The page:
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Photo: Chip Somodevilla / Getty Images

James Risen, the New York Times reporter who scored a Pulitzer in 2006, wrote a lengthy piece for The Intercept about his battles to get the paper to publish two of his stories — about the NSA's warrantless wiretapping of American citizens and a botched CIA plan to deliver faux nuclear blueprints to Iran — in the face of government intervention.

The impact: Though Risen's stories dealt with Bush administration-era events, the Obama administration continued to attempt to get him to reveal his sources via court filings, ultimately destroying the idea of "reporter's privilege" via an appeal to the Fourth Circuit — which includes Maryland and Virginia, key locations for national security reporting.

The key questions: Risen's inside tale explores the implications of national security reporting in as the War on Terror met the Internet Age:Can our government be trusted to react credibly and responsibly when presented with proof of its own wrongdoing?Who exactly owns the information uncovered via extensive, deeply sourced reporting — the reporter or the publication?Does a news organization have an obligation to defend their employees against the weight of a government investigation?Other eye-openers:

  • Government intervention: Risen describes being summoned to a West Wing meeting with then-national security advisor Condoleezza Rice and then-CIA Director George Tenet, who told them to "forget" the reporting that led to his Iran story. He also relays how the NYT's then-executive editor, Bill Keller, and then-Washington bureau chief, Philip Taubman, received secret briefings from the government on the NSA's wiretapping program that misled them about the program's scope.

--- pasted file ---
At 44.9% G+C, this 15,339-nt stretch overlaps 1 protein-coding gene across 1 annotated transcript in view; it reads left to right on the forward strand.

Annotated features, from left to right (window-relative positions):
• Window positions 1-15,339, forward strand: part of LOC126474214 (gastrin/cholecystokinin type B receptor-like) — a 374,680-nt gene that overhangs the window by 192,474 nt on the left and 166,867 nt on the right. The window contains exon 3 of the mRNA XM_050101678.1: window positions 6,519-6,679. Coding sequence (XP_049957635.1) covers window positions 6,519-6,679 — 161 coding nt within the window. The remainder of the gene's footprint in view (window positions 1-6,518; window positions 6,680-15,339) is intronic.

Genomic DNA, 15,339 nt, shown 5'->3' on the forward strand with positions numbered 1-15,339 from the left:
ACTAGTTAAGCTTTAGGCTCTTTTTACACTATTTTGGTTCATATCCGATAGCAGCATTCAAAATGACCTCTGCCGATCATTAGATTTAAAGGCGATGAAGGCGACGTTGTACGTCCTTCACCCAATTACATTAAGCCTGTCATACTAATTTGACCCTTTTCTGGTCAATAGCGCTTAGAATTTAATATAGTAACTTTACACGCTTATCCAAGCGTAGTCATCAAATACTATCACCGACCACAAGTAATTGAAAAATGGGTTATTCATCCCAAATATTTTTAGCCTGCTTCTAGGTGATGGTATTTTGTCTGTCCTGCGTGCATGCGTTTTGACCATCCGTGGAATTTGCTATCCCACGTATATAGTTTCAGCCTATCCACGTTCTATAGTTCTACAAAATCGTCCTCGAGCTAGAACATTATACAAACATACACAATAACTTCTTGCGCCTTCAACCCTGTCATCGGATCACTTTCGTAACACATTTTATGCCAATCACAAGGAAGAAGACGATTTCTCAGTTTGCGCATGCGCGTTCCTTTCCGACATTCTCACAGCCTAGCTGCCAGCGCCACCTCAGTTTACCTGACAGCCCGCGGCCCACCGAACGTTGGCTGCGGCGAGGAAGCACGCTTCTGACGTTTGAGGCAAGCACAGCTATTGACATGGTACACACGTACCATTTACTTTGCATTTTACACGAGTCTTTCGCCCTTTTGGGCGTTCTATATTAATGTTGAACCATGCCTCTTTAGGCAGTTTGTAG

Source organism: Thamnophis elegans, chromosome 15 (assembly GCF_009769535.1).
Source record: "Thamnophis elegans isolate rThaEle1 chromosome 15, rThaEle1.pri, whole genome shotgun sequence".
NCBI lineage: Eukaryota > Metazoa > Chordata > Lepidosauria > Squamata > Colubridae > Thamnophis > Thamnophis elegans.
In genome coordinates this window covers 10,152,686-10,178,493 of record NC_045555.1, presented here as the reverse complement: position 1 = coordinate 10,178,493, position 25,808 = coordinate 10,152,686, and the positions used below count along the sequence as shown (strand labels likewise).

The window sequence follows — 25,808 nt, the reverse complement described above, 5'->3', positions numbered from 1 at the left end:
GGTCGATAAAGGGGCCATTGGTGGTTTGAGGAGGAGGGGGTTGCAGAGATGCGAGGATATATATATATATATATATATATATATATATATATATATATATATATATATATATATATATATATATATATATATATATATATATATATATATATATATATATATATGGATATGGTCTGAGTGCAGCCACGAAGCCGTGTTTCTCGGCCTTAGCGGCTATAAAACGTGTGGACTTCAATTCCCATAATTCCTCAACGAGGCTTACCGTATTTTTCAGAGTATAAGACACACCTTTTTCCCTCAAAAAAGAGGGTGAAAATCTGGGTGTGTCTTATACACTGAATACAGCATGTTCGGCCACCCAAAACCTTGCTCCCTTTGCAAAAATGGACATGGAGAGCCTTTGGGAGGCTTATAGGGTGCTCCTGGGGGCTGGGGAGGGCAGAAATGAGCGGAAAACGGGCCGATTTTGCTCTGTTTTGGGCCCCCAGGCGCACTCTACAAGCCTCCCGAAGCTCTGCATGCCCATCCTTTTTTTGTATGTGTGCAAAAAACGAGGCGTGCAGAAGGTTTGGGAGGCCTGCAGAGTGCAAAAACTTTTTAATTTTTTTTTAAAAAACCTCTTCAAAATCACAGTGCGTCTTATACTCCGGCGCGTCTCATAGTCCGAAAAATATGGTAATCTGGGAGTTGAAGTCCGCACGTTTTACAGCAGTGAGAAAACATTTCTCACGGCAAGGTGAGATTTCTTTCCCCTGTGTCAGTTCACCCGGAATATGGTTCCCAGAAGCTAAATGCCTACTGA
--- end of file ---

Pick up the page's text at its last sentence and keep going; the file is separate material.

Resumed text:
• The strength of surveillance: After meeting with a sensitive source via an intermediary, Risen started to do research about the source before receiving a call requesting him to stop Googling the source's name.

Go deeper

N.Y. Times faces culture clashes as business booms

Illustration: Sarah Grillo/Axios

New York Times columnist David Brooks' resignation from a paid gig at a think tank on Saturday is the latest in a flurry of scandals that America's biggest and most successful newspaper company has endured in the past year.

Driving the news: Brooks resigned from the Aspen Institute following a BuzzFeed News investigation that uncovered conflicts of interest between Brooks' reporting and money he accepted from corporate donors for a project called "Weave" that he worked on at the nonprofit.

America rebalances its post-Trump news diet

Illustration: Annelise Capossela/Axios

Nearly halfway through President Biden's first 100 days, data shows that Americans are learning to wean themselves off of news — and especially politics.

Why it matters: The departure of former President Trump's once-ubiquitous presence in the news cycle has reoriented the country's attention.

2021 sees a record number of bills targeting trans youth

Illustration: Annelise Capossela/Axios

Republicans in at least 25 states have introduced over 60 bills targeting transgender children — a legislative boom since January that has beaten 2020's total number of anti-trans bills.

Why it matters: LGBTQ advocates say the unprecedented push was catalyzed by backlash to Biden's election and the Supreme Court ruling that workers cannot be fired for being gay or transgender.